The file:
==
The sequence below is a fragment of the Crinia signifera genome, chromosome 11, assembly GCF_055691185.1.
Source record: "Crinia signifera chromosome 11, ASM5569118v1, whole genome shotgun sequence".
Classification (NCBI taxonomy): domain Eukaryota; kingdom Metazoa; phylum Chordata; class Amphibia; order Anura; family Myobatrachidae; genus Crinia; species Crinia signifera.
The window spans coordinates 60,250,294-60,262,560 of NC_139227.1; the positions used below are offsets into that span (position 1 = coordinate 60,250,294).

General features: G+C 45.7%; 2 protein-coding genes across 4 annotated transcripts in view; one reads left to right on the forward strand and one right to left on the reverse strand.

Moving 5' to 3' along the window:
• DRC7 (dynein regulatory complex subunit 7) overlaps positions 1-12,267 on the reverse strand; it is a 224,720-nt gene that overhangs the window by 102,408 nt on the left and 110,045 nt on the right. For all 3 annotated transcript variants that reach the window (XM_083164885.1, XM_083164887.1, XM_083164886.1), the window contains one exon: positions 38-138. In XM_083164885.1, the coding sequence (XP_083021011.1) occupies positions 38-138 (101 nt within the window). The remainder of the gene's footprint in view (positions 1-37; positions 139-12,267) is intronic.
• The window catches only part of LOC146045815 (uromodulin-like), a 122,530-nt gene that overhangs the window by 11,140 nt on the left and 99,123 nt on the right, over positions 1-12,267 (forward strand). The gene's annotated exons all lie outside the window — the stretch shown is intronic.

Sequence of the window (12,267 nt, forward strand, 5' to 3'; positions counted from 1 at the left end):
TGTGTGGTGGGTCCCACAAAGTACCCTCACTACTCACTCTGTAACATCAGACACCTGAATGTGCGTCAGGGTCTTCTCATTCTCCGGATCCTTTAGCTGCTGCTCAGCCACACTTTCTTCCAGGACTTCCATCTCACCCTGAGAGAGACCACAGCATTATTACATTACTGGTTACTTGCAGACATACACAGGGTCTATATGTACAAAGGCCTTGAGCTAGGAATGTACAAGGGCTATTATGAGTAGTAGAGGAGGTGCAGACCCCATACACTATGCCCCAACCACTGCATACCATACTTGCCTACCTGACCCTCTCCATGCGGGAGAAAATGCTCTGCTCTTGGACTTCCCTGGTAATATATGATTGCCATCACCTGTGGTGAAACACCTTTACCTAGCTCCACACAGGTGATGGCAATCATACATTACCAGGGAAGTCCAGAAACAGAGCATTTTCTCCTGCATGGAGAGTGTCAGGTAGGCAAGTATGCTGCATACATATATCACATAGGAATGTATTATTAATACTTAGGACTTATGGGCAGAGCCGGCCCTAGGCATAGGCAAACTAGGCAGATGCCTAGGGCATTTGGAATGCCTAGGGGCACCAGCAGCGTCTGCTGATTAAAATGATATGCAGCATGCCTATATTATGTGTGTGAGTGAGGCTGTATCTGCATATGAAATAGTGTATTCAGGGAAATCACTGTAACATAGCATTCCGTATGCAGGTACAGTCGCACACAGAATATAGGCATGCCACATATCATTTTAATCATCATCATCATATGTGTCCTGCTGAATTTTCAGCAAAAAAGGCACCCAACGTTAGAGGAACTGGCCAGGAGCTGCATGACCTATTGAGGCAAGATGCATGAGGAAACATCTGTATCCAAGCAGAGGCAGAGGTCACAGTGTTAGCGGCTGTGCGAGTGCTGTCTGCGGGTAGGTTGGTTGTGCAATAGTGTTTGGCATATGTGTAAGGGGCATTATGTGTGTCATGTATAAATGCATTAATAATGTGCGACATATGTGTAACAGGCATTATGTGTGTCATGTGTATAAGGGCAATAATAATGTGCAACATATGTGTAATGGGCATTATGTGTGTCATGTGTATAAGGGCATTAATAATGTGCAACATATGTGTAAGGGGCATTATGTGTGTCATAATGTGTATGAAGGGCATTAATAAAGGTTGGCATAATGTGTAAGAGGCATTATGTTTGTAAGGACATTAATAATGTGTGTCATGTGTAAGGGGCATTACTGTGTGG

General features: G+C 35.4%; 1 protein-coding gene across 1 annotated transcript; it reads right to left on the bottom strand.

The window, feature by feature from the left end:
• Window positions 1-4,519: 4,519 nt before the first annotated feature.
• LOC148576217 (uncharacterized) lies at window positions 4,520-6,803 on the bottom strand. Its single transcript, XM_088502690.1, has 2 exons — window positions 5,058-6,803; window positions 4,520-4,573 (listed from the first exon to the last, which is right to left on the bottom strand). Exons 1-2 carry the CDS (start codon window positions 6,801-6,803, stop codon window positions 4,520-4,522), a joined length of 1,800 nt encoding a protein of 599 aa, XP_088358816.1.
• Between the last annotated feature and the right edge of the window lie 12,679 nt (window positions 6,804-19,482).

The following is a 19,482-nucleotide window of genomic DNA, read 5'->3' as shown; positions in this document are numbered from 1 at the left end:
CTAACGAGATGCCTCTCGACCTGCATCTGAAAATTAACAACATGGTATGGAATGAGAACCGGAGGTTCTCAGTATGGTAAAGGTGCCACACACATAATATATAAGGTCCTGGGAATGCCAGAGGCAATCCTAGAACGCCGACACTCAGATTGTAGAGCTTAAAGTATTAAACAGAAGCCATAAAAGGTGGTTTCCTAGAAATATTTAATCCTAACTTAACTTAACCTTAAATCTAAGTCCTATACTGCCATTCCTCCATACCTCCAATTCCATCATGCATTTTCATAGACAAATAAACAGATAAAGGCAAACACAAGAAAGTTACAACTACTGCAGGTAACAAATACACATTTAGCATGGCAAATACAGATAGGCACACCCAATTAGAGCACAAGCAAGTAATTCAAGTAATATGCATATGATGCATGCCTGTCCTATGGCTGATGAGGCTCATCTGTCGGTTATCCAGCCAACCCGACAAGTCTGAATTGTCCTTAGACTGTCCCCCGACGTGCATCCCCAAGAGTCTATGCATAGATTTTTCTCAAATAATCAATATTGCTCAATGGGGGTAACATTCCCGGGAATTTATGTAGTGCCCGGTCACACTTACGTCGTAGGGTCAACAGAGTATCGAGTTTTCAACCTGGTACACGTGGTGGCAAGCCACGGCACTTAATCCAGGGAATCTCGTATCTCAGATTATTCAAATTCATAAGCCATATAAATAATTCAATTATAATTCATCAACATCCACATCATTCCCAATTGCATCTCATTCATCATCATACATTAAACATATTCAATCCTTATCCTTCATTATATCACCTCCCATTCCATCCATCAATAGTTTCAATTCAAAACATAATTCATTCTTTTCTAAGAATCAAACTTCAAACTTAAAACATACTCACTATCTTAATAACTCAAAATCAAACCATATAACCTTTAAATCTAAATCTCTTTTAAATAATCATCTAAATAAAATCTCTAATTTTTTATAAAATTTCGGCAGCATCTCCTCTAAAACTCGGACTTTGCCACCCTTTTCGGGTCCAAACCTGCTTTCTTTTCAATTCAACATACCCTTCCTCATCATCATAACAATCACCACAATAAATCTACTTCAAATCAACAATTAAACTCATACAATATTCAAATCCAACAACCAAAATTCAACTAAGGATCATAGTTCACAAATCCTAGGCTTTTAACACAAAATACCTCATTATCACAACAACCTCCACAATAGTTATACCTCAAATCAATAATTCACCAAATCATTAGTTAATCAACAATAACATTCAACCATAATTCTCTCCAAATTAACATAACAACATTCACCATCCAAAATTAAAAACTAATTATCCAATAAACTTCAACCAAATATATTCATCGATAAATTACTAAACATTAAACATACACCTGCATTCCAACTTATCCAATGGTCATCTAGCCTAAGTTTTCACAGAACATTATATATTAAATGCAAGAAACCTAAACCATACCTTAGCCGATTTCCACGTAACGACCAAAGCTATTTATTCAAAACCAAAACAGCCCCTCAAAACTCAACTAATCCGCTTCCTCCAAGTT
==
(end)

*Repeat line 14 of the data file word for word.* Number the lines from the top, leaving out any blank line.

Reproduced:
• LOC148576217 (uncharacterized) lies at window positions 4,520-6,803 on the bottom strand. Its single transcript, XM_088502690.1, has 2 exons — window positions 5,058-6,803; window positions 4,520-4,573 (listed from the first exon to the last, which is right to left on the bottom strand). Exons 1-2 carry the CDS (start codon window positions 6,801-6,803, stop codon window positions 4,520-4,522), a joined length of 1,800 nt encoding a protein of 599 aa, XP_088358816.1.